Otranto. View of the sea from the bastion walls
In the 11th century the city was conquered by the kingdom of Sicily. In 1480 Otranto was conquered by the Turks who practically wiped out the population of the city, killing 15 thousand of its defenders, enslaving 5 thousand inhabitants and executing over 800 people for refusing to accept Islam. The Ottomans left the city a year after the death of Mehmet the Conqueror. In the 16th century Otranto lost its importance and fell into decline.
How to get there
The closest airport is in Brindisi 95 km away and from there buses go to Otranto. There are also regular train connections to Lecce.
Santa Maria Annunziata
Santa Maria Annunziata is a Romanesque cathedral built in the 12th century on the site of an older earlier Christian church. It is the largest medieval church on the Salentine Peninsula and is shaped like a Latin cross with a simple facade, in which the portal and rose window, decorated with columns and sculptures, stand out.
The basilica is divided into three naves by 14 marble columns. In 1482 the right apse was enlarged to create a chapel of martyrs executed by the Turks. An interesting feature of the cathedral is the mosaic made of polychrome tiles, which are made of very hard local limestone.
The bell tower was built in the 12th century in Norman times and is a square tower. Stone and dense white limestone (typical materials of the Salento region) were used in its construction.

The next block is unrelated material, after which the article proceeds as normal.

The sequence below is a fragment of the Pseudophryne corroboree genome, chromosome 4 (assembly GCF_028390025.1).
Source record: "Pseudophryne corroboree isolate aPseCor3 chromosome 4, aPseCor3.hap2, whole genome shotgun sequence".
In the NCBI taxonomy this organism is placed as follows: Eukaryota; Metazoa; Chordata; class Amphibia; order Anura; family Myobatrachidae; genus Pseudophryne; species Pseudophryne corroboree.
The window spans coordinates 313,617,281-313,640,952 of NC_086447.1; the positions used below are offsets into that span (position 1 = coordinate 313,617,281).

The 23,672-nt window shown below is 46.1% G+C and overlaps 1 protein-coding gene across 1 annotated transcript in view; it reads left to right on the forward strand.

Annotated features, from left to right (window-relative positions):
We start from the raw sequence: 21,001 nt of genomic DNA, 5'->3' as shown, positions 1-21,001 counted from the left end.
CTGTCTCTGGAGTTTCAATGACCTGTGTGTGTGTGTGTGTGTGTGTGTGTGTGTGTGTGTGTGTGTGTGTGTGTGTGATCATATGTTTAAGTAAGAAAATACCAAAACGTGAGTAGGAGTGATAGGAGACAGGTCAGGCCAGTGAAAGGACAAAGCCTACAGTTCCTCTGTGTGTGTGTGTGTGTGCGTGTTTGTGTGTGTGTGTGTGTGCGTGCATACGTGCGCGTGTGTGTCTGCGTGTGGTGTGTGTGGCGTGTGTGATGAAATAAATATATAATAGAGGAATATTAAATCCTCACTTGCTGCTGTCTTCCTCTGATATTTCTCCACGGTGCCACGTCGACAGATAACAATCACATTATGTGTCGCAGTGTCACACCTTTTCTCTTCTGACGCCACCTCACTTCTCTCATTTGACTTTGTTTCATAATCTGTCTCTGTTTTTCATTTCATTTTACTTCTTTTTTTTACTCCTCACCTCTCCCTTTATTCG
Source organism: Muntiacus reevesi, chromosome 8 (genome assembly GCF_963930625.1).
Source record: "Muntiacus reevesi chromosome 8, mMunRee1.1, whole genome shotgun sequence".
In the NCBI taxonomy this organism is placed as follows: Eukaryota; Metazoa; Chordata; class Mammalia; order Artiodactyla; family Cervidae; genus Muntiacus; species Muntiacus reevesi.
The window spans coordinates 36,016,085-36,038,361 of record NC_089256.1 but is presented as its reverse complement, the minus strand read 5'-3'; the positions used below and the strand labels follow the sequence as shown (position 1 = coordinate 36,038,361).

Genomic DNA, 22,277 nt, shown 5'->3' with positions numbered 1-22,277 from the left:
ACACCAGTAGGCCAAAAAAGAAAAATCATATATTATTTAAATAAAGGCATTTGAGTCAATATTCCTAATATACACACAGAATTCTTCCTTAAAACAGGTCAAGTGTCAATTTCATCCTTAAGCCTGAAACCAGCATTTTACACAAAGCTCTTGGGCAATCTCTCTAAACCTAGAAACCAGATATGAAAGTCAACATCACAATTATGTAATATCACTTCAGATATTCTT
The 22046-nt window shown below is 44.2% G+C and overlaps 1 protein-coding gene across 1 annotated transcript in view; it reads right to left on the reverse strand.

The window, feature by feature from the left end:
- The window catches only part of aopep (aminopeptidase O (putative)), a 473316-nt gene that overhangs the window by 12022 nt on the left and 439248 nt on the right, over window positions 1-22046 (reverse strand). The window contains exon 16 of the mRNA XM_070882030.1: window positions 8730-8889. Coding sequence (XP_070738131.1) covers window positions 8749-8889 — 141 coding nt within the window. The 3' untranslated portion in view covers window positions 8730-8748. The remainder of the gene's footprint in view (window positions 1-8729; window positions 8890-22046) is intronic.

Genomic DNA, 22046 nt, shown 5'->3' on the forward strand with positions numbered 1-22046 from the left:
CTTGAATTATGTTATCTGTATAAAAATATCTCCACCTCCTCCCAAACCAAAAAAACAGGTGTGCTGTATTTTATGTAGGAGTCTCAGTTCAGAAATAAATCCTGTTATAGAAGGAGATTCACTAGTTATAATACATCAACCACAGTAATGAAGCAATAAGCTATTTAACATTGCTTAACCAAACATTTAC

The Castle of Aragon is a majestic fortress that is the symbol of Otranto. The castle was built at the end of the 15th century and is in the shape of a rectangular trapezoid with four round towers, one of which faces the sea. It is flanked on all sides by a deep moat, over which a bridge, probably formerly a drawbridge, is thrown.
St. Peter’s Basilica
St. Peter’s Basilica is one of the few surviving Byzantine churches on the territory of the Apennine Peninsula. The date of the basilica’s construction has long been a subject of debate among scholars, but judging by the analysis of the structure, frescoes and inscriptions in Greek, the building can be dated to the 9th or 10th century. The temple is in the form of a Greek cross and is divided inside into three small naves topped by a central dome supported by four columns. The three apses below contain magnificent frescoes in Byzantine style dating back to the 10th and 16th centuries.
The clock tower in Piazza del Popolo was built in the late 18th century, is decorated with the city’s coat of arms, and is a famous landmark.
Chapel of the Madonna del Altomare
The Chapel of the Madonna del Altomare is an 18th century church with a simple and modest façade.